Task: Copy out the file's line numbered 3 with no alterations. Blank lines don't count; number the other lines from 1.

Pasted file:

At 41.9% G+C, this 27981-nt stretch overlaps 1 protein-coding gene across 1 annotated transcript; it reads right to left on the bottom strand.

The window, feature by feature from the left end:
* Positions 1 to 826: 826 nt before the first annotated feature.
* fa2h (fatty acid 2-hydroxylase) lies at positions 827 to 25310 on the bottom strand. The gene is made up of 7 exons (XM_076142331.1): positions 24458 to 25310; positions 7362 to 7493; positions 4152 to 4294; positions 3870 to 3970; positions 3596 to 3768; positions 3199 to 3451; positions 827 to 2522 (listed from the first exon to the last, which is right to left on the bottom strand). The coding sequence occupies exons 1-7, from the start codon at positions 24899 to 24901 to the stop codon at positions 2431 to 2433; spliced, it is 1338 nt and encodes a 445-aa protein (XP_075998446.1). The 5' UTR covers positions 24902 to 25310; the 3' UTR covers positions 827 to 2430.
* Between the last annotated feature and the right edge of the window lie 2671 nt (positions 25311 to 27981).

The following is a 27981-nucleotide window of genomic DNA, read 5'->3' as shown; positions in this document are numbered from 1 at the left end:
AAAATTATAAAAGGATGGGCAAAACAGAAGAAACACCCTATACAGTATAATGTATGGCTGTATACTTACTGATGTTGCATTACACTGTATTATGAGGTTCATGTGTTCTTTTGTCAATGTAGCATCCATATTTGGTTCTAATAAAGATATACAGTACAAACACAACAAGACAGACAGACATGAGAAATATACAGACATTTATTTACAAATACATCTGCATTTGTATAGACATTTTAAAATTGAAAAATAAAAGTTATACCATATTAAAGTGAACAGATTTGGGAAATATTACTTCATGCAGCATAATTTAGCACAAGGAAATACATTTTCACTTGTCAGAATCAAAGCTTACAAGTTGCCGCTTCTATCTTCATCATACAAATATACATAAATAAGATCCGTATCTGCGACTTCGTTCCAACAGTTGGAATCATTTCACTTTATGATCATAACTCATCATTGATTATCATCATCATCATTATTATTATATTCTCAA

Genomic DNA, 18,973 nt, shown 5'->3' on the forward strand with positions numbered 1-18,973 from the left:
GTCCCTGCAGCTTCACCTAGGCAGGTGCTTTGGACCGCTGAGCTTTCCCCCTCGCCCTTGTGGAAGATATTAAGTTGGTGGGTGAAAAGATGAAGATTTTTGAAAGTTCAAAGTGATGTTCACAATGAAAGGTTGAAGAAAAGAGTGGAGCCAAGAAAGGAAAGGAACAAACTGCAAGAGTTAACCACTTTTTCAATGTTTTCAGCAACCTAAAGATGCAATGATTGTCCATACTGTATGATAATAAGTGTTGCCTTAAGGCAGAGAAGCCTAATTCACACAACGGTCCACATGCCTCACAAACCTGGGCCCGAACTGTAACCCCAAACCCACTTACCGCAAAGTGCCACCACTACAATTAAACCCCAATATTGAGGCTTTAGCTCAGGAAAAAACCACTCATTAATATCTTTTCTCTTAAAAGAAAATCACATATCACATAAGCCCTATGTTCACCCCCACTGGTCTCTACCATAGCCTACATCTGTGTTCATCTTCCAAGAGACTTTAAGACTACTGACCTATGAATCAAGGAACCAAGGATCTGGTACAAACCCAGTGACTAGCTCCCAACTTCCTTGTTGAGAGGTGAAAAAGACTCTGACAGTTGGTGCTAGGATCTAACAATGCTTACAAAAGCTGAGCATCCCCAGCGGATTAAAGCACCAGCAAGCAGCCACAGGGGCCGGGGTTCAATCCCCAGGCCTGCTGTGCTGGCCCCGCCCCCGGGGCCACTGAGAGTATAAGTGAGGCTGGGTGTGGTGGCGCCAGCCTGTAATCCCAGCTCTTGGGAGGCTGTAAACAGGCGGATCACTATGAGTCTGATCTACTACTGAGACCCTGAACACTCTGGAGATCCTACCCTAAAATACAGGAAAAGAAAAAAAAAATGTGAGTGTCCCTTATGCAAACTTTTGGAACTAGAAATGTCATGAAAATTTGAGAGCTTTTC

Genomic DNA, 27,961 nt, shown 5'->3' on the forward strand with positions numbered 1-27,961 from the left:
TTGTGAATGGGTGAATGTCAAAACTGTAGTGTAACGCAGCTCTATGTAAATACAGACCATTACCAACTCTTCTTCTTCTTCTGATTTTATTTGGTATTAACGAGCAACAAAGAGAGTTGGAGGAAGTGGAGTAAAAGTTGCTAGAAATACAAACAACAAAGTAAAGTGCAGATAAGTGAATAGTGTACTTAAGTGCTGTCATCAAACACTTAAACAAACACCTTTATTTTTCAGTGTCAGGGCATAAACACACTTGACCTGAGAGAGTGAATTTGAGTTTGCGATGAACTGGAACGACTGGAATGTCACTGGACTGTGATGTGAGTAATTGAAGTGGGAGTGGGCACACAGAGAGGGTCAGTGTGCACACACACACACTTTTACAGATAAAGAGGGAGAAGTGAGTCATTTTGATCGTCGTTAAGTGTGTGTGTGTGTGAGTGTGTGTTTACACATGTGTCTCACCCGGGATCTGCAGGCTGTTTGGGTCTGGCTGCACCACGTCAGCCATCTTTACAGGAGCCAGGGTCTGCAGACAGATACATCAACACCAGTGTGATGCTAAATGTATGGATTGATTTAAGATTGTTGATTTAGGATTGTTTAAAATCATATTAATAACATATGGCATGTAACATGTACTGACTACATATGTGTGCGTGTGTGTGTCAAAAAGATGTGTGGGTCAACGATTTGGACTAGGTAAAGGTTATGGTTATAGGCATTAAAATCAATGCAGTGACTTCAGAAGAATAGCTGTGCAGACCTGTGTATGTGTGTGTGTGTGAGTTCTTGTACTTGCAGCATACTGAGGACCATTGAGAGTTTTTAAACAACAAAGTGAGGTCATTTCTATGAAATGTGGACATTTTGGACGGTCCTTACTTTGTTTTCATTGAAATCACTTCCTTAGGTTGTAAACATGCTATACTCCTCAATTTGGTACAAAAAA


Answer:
* Positions 1 to 826: 826 nt before the first annotated feature.